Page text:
Should You Let Your Child Have Their Own Smartphone?

This is a partnered post.

It seems like kids are getting younger and younger when being given their first smartphone. For a lot of you, smartphones weren’t a thing when you were growing up. Your first interaction with them was when you were an adult and already had children. So, it’s pretty weird seeing children as young as 11 or 12 walking around with iPhones!

This throws up one of the biggest parenting conundrums around – should you let your child have their own smartphone? There are multiple considerations, and it’s a tough decision to make. The only way to make it with confidence is to view both sides of the argument. That’s what this post will be about; the cases for and against letting your child have a smartphone.

Should You Let Your Child Have Their Own Smartphone?
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You shouldn’t let your child have a smartphone because…

It’s too unsafe
This is the biggest concern for all parents as you have hardly any control over what they see or do while on their phones. True, you can do your best to manage their screen time and ensure they’re not on the phone in bed at night. Still, unless you’re hovering over their shoulder every second, you have no way of knowing who they interact with of what they’re looking at – especially if they’re smart enough to delete the history.

It makes them inactive
Obesity rates in children and teenagers have risen over the last few decades. Now, it doesn’t take a genius to figure out why! With the rise in technology – particularly smartphones – it makes kids less active. It’s harder to get your children to go outside if they have everything they need in the palm of their hands. They can talk to friends, play games, watch videos, and so on. You could argue that it benefits their health to avoid giving them a smartphone until they’re slightly older and deeper into their teens.

It fuels an addiction
Smartphone addiction is a real thing that loads of people suffer from without even realizing it. How many people do you know that literally stay glued to their phones every day? If your child has a smartphone from the age of 11, you’re basically fuelling a lifelong addiction. They become too dependent on the device, and it can take over their lives.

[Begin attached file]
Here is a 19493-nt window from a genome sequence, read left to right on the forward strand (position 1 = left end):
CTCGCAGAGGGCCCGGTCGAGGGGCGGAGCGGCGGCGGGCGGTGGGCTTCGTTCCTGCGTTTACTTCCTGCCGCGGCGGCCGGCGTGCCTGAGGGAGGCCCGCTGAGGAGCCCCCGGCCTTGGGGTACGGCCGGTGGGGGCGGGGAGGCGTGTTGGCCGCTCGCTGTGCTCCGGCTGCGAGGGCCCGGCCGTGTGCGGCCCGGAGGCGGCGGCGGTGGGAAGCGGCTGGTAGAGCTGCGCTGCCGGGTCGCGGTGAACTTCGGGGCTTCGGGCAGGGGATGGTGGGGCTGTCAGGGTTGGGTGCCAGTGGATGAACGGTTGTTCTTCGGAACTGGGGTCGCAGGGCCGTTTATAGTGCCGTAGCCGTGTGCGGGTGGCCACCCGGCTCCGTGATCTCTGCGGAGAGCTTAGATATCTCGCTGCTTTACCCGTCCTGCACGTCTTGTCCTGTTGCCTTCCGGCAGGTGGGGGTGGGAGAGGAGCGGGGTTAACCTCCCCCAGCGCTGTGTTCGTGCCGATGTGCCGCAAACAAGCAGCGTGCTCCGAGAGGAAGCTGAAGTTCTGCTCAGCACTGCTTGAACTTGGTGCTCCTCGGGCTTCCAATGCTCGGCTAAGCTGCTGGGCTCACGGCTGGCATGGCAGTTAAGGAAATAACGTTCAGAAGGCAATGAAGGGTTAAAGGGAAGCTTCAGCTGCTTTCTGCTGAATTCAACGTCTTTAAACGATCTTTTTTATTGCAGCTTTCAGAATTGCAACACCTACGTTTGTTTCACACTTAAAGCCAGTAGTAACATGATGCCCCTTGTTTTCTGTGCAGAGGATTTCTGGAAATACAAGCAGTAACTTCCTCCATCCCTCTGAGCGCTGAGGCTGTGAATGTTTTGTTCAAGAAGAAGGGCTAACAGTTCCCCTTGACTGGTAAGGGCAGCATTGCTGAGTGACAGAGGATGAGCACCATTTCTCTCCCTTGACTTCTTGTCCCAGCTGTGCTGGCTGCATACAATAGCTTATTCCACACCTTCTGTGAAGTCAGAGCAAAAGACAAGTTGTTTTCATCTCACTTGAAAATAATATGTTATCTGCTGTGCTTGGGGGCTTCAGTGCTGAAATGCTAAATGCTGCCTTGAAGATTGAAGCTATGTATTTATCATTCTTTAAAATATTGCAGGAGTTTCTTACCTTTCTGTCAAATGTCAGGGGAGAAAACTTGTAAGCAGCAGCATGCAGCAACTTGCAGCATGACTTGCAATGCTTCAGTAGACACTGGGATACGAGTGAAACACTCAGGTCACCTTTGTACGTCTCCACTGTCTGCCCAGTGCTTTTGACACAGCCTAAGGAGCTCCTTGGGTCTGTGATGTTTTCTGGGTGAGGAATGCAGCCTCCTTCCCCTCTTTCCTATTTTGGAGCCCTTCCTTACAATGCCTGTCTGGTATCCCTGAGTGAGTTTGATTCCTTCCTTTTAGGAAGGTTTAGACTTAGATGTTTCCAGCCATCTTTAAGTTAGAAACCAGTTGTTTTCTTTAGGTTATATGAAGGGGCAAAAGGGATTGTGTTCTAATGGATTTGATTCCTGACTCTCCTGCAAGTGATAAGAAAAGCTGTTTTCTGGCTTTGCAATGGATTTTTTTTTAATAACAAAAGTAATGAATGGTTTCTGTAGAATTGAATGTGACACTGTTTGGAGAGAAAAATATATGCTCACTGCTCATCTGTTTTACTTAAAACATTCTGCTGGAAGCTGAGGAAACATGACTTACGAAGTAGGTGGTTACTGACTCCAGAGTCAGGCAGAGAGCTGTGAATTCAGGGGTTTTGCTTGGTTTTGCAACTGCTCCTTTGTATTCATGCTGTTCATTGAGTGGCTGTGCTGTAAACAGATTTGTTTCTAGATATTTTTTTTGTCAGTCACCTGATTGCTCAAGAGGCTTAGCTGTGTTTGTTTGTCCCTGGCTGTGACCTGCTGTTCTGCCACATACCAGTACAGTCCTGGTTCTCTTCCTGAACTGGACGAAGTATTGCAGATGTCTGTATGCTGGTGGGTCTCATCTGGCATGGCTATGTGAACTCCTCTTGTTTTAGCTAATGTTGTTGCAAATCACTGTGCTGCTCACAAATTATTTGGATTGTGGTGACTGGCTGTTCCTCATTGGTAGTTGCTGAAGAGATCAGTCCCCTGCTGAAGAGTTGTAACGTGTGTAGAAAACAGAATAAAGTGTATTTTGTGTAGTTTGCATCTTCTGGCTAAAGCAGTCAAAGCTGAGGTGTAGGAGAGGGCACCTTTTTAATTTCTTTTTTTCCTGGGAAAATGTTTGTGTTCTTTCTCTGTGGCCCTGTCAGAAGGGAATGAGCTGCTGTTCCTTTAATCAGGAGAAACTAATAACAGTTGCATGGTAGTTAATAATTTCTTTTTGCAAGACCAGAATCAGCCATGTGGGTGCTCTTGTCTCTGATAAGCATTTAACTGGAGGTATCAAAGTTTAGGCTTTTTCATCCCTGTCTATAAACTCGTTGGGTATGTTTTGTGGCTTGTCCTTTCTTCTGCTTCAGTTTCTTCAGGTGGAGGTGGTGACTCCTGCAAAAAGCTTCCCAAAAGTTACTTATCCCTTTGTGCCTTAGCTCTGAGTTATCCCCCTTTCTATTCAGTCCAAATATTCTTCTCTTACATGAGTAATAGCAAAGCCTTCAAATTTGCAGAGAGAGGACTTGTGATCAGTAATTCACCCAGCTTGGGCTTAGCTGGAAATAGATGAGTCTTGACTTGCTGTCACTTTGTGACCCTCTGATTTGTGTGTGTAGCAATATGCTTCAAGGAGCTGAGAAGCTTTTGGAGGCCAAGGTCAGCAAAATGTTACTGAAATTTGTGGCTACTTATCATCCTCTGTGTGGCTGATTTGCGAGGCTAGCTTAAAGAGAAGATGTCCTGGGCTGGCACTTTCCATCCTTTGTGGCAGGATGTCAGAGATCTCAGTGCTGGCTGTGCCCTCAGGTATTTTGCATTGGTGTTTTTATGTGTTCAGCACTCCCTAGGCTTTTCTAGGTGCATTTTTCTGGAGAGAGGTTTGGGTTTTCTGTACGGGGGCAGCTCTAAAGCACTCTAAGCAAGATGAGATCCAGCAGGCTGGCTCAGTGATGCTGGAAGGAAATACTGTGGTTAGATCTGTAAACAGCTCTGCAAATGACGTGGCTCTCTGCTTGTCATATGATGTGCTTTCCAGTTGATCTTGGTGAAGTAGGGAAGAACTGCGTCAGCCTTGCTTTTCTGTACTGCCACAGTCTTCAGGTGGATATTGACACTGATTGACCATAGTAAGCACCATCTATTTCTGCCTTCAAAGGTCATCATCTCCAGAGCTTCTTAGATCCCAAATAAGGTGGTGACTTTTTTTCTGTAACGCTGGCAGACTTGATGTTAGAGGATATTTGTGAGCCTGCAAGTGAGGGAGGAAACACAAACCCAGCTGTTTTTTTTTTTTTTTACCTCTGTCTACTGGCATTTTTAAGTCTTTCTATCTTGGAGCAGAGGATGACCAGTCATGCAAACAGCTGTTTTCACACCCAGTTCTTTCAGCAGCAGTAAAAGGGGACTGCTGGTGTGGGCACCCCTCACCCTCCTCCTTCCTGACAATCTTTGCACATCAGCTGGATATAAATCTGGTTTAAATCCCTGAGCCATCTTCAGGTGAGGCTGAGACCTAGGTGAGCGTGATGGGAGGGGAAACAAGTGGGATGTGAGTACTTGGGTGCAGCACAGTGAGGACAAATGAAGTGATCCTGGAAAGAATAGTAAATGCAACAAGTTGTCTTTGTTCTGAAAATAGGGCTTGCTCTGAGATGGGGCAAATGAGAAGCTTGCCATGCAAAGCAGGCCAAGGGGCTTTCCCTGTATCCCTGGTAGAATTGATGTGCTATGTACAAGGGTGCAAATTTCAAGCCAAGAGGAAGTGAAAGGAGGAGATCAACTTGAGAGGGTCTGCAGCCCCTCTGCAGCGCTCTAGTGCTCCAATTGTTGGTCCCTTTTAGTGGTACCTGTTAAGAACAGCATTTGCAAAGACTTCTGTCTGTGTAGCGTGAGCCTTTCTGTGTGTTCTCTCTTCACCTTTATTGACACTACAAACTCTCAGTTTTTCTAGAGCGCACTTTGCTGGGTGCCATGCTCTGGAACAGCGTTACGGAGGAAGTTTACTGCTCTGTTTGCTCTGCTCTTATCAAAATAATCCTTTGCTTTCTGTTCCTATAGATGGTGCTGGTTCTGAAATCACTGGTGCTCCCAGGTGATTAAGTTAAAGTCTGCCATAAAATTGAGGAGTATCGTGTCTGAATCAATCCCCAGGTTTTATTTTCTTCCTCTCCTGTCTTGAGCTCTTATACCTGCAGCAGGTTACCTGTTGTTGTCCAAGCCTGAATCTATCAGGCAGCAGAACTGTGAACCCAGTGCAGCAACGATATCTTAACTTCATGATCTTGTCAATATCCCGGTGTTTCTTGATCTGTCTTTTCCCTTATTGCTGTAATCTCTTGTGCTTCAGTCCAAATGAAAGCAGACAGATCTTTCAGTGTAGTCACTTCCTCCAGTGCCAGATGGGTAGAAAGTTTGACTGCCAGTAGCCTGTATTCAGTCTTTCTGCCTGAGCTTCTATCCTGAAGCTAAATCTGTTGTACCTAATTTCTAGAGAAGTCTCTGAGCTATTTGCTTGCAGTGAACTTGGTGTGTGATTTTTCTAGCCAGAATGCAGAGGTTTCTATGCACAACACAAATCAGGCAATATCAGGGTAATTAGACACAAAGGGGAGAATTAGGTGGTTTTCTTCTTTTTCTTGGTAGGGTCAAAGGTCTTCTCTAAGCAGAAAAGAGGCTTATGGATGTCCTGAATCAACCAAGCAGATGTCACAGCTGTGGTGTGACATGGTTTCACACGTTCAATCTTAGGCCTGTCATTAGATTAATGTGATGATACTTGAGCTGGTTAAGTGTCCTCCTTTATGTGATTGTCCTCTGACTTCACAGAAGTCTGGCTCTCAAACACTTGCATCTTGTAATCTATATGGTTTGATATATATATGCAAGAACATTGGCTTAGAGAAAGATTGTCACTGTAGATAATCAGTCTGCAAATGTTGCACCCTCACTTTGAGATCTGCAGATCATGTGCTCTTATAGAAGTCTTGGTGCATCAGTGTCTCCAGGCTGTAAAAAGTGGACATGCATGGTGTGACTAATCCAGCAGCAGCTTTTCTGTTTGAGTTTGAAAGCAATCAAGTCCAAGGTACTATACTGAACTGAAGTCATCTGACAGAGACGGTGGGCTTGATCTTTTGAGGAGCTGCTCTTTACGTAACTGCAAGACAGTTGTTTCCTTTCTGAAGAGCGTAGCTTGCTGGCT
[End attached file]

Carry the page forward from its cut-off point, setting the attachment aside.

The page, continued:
Should You Let Your Child Have Their Own Smartphone?
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You should let your child have a smartphone because…

It teaches them about technology
Let’s face it, we live in a world that’s dominated by technology. All the jobs your child will grow up to do will require some understanding of technology. By not giving your child a smartphone, you could stunt their development in that department. If a child grows up using a tech device, they’re more likely to catch on to other technological developments faster than most.

They’ll use your phone instead
A common middle-ground for parents is to let your child use your phone. It seems like a good idea as you can see what they’ve been doing, but it’s not ideal. All of a sudden, you have no privacy on your phone and have to make sure it’s safe for your child to use. Plus, they could take up all of your storage and iCloud data by taking photos, making videos, and downloading apps. Granted, understanding how to clear iCloud storage isn’t difficult, but it gets annoying when you have to do it every single day. It’s not good for either of you if you’re sharing a device, so it’s best to give them their own phone.

It’s a show of trust
Giving a child their own smartphone is a clear indication that you trust them to be responsible. This can work wonders for your parent-child relationship as they know you genuinely trust them. If you don’t let them have a smartphone – and all of their friends have one – it creates resentment towards you. Sometimes, you have to trust your child to do the right thing and behave accordingly.

Overall, a child will definitely benefit from having a smartphone of their own. However, you should still manage their usage when they’re young. You don’t have to be an overbearing parent that watches everything they do, but you should still have a say on some things. Set an alarm every evening where they should stop using the device. This can limit screentime, particularly before bed. You can also take a more manual role in controlling when they use their device at home or when you’re out. As far as safety goes, there are some parental control apps you can install on devices, but some parents are worried about how ethical this is. Ultimately, you have to just trust your child and educate them on some of the common dangers.

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